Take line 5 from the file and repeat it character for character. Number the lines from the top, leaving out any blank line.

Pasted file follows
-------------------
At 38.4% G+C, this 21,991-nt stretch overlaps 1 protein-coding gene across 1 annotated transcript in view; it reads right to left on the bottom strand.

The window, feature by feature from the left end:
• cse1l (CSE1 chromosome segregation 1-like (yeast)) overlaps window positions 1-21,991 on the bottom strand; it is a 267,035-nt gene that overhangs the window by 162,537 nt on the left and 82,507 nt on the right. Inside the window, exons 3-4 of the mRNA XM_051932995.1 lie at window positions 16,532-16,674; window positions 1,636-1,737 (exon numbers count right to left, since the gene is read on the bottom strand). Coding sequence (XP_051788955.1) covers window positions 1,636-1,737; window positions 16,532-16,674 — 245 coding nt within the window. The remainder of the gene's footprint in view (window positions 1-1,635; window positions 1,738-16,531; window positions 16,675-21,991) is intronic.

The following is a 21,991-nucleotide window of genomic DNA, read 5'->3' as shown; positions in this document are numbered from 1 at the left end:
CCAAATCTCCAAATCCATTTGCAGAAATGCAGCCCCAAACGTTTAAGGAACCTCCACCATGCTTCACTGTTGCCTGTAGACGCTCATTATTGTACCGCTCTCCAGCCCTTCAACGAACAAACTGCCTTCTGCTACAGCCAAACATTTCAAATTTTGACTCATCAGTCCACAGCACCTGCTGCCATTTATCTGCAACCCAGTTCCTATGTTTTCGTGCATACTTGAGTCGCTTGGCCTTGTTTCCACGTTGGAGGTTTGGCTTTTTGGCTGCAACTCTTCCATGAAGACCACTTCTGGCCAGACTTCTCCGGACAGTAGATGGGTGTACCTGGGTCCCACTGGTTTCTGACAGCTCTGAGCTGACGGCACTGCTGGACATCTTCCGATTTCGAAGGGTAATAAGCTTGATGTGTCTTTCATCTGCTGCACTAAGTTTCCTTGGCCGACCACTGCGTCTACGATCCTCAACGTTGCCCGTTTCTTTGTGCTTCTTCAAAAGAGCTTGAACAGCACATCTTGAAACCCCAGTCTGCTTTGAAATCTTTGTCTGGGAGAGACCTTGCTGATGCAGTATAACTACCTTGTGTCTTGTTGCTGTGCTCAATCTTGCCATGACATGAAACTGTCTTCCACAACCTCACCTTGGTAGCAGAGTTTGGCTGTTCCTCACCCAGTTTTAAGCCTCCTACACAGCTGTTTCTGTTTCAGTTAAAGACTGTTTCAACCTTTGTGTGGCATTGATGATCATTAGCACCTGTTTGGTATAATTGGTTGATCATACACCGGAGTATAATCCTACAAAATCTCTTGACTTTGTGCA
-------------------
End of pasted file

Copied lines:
CCAAATCTCCAAATCCATTTGCAGAAATGCAGCCCCAAACGTTTAAGGAACCTCCACCATGCTTCACTGTTGCCTGTAGACGCTCATTATTGTACCGCTCTCCAGCCCTTCAACGAACAAACTGCCTTCTGCTACAGCCAAACATTTCAAATTTTGACTCATCAGTCCACAGCACCTGCTGCCATTTATCTGCAACCCAGTTCCTATGTTTTCGTGCATACTTGAGTCGCTTGGCCTTGTTTCCACGTTGGAGGTTTGGCTTTTTGGCTGCAACTCTTCCATGAAGACCACTTCTGGCCAGACTTCTCCGGACAGTAGATGGGTGTACCTGGGTCCCACTGGTTTCTGACAGCTCTGAGCTGACGGCACTGCTGGACATCTTCCGATTTCGAAGGGTAATAAGCTTGATGTGTCTTTCATCTGCTGCACTAAGTTTCCTTGGCCGACCACTGCGTCTACGATCCTCAACGTTGCCCGTTTCTTTGTGCTTCTTCAAAAGAGCTTGAACAGCACATCTTGAAACCCCAGTCTGCTTTGAAATCTTTGTCTGGGAGAGACCTTGCTGATGCAGTATAACTACCTTGTGTCTTGTTGCTGTGCTCAATCTTGCCATGACATGAAACTGTCTTCCACAACCTCACCTTGGTAGCAGAGTTTGGCTGTTCCTCACCCAGTTTTAAGCCTCCTACACAGCTGTTTCTGTTTCAGTTAAAGACTGTTTCAACCTTTGTGTGGCATTGATGATCATTAGCACCTGTTTGGTATAATTGGTTGATCATACACCGGAGTATAATCCTACAAAATCTCTTGACTTTGTGCA